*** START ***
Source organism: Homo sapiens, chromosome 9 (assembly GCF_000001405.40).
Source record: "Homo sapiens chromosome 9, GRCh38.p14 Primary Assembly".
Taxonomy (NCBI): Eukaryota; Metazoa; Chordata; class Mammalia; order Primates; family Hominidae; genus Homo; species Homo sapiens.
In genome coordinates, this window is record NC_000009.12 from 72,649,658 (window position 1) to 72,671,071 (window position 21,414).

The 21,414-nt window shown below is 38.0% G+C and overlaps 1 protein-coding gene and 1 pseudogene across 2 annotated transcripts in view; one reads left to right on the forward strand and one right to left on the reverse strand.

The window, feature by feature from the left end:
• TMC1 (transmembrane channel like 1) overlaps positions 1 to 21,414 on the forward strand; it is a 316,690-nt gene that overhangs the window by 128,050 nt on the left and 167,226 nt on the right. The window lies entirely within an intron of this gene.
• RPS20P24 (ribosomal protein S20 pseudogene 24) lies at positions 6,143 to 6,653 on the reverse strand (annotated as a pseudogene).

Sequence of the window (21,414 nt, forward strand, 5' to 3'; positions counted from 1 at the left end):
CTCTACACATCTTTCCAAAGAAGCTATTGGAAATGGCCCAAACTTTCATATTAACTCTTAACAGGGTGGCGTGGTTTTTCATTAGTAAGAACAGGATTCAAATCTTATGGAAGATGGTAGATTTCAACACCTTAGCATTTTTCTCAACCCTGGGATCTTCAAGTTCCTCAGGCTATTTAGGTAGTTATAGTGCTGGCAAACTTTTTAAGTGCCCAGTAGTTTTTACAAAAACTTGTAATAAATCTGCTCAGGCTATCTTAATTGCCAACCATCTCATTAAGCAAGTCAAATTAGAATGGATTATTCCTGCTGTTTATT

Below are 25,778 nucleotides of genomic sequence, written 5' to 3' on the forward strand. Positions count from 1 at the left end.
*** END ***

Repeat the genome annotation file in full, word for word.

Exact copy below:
Source organism: Homo sapiens, chromosome 9 (assembly GCF_000001405.40).
Source record: "Homo sapiens chromosome 9, GRCh38.p14 Primary Assembly".
Taxonomy (NCBI): Eukaryota; Metazoa; Chordata; class Mammalia; order Primates; family Hominidae; genus Homo; species Homo sapiens.
In genome coordinates, this window is record NC_000009.12 from 72,649,658 (window position 1) to 72,671,071 (window position 21,414).

The 21,414-nt window shown below is 38.0% G+C and overlaps 1 protein-coding gene and 1 pseudogene across 2 annotated transcripts in view; one reads left to right on the forward strand and one right to left on the reverse strand.

The window, feature by feature from the left end:
• TMC1 (transmembrane channel like 1) overlaps positions 1 to 21,414 on the forward strand; it is a 316,690-nt gene that overhangs the window by 128,050 nt on the left and 167,226 nt on the right. The window lies entirely within an intron of this gene.
• RPS20P24 (ribosomal protein S20 pseudogene 24) lies at positions 6,143 to 6,653 on the reverse strand (annotated as a pseudogene).

Sequence of the window (21,414 nt, forward strand, 5' to 3'; positions counted from 1 at the left end):
CTCTACACATCTTTCCAAAGAAGCTATTGGAAATGGCCCAAACTTTCATATTAACTCTTAACAGGGTGGCGTGGTTTTTCATTAGTAAGAACAGGATTCAAATCTTATGGAAGATGGTAGATTTCAACACCTTAGCATTTTTCTCAACCCTGGGATCTTCAAGTTCCTCAGGCTATTTAGGTAGTTATAGTGCTGGCAAACTTTTTAAGTGCCCAGTAGTTTTTACAAAAACTTGTAATAAATCTGCTCAGGCTATCTTAATTGCCAACCATCTCATTAAGCAAGTCAAATTAGAATGGATTATTCCTGCTGTTTATT

Below are 25,778 nucleotides of genomic sequence, written 5' to 3' on the forward strand. Positions count from 1 at the left end.